5 Ways to Deal With Self-Doubt as a Writer



Don’t you love it?

Well it sure loves you. It must, since it’s hanging around so often, whispering sweet nothings in your ear when you try to focus. Try to write. Try to plan.

You’re a terrible writer. People will judge you. Do you even know what you’re doing?

Or whatever that voice tells you.

Mine usually jumps to the worst-case scenario immediately. It never starts small like, “Your friends will judge you.”

It starts about a hundred and seven steps past that.

My first thought is something like, “Holy shit! You’ll be sixty-seven years old with a stack of half-completed manuscripts and half-completed dreams piling and seeping out of the hall closet, behind Christmas decorations and other seasonal oddities you never touch. Pudge lopping out of your gym shorts. Children who are taught to recite: ‘I’m sure this book will be the one, Dad!’ in an effort to ebb the nagging self-doubt that’s crippled for so long.”

Yeah, that’s about my first thought. If you haven’t found this out yet, I’m super dramatic. I doubt your first reaction is that dark and that specific.

We all have self-doubt. Whether it’s as dark and specific as mine, or if it’s a fear that your agent will dump you after her first read of your manuscript… doesn’t matter what it’s saying.

But it does matter what the hell you’re gonna do about it. You’re not going to let that voice boss you around, are you?

Your thoughts shape your beliefs. And your beliefs shape your reality. Think toxic thoughts long enough, and you’ll become toxic.

Here’s how to kick self-doubt in the ass.

  1. Reframe your mind. You cannot eliminate that voice from coming back. But you can change the way you receive it. Instead of thinking of it as speaking your future over you or your inevitable demise, recognize it for what it is — fear and lies. Move past it. Speak truth over yourself in courage. Claim something higher for yourself and believe for it.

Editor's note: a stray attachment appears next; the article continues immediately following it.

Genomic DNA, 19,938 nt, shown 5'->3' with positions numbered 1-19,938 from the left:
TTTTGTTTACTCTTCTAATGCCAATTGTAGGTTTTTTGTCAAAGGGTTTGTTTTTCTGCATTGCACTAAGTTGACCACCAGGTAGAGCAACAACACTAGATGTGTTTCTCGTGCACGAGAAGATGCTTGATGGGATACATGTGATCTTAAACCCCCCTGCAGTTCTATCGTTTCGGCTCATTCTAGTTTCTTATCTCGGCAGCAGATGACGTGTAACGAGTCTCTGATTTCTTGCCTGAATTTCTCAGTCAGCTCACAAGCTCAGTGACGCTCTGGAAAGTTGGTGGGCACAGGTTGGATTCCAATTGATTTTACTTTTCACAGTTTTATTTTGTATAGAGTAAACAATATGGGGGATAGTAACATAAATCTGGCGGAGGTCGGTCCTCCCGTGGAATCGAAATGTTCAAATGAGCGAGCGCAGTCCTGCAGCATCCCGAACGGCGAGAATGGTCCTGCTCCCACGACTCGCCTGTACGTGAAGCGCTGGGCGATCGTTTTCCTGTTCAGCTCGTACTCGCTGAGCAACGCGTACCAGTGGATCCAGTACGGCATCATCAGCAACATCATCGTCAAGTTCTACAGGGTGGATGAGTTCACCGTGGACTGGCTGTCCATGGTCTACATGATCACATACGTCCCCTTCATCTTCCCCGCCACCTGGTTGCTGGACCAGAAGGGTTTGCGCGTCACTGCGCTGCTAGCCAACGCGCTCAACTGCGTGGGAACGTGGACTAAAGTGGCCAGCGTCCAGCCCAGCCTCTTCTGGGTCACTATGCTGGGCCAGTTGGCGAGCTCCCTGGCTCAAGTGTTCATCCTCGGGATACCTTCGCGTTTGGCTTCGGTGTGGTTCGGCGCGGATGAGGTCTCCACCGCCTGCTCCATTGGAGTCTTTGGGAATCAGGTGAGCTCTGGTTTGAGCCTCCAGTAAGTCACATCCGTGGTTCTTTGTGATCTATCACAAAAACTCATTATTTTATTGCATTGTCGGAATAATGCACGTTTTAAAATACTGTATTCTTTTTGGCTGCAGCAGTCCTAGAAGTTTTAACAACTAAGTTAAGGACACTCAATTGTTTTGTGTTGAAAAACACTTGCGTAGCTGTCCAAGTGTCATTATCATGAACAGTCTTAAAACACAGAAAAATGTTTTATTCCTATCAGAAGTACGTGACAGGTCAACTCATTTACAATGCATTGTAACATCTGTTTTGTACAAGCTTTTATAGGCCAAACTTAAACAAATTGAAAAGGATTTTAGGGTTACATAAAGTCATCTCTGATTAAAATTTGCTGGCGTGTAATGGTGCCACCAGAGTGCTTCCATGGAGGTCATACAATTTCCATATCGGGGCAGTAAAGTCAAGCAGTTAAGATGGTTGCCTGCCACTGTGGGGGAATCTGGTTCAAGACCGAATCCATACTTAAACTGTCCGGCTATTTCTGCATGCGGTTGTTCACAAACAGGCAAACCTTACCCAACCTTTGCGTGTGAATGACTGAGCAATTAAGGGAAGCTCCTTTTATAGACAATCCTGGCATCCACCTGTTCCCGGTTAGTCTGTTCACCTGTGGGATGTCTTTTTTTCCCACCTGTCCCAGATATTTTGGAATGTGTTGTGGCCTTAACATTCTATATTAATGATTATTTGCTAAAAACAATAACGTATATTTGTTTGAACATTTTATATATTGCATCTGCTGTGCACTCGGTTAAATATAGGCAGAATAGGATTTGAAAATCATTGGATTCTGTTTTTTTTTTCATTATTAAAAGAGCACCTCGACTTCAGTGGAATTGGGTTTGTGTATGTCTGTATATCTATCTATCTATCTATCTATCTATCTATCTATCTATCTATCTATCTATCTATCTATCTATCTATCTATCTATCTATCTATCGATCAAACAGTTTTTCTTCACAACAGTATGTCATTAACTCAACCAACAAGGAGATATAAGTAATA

2. Recognize what’s realistic and unrealistic. If your self-doubt is that you’ll get a rejection letter from a publisher one day… sorry to break it to you, but that’s realistic thinking. However, if your self doubt is saying that out of all the publishers out there, no one will like your drivel. That’s unrealistic. I’m sure someone will like your drivel.
  3. Take small steps. A win, no matter how small, will give you momentum that can carry you on towards your next win. It’s a snowball effect.
  4. Don’t live by someone else’s goals. Example: someone you know writes 2,000 words a day so you feel like that needs to be your goal. Do whatever works for you.
  5. Surround yourself with support. Sometimes you need to hear someone say, “I believe in you!” I know I need that every now and then. More now than then of course.

Don’t be discouraged if this doesn’t work immediately. It takes time to reframe your mind. You have to train your thoughts in a healthy way. According to Dr. Caroline Leaf, it takes 7 minutes per day for about 21 days to solidify a thought in your mind into a more permanent state or reaction to something you habitually think about in a negative way.

So meditate on something positive for 7 minutes a day that goes right in the face of your doubts.

Dare for something greater. Or collapse into something lesser.

Your choice.

Question of the day: Am I crazy for dealing with self-doubt? How has it affected you?


  1. I have dealt with doubt as a writer for years. These feelings would start gradual and then grow into overwhelming crippling mindsets. Stagnant, I knew I had to do something to overcome them. For me personally I had to first learn to keep writing no matter how I felt. Emotions are fickle and misleading. Once I created a consistent schedule those voices of doubt started to drown out. Now they dont….hahaha. Yeah they’re still there just not as loud. Great article. I worte about my experience with doubt a few weeks back. Can I share my link here or send it to you to check out?

    • Hi Frank, thanks for sharing! I think your approach to keep pushing on, making a consistent schedule, and sticking with it despite fickle feelings is spot on. That’s a great way to help.

      And you can definitely share what you wrote – post the link in the comments and I’d love to check it out! 🙂

  2. Thanks Ben! I never like to throw a link without asking permission. It’s like walking into someone’s house and opening up the fridge uninvited.

    Here’s my story about dealing with doubt:

  3. I enjoyed reading this. It’s amazing how I can get super excited about such little things, lol. And I always find that it helps to surround yourself with not only positive but also inspirational people.

    • That is a really good point, Deshara! Surrounding yourself with people who are more talented, smarter, better writers, etc… often pushes you to reach higher than you otherwise would.

  4. You’re not crazy. And I believe in you.

What do you think?

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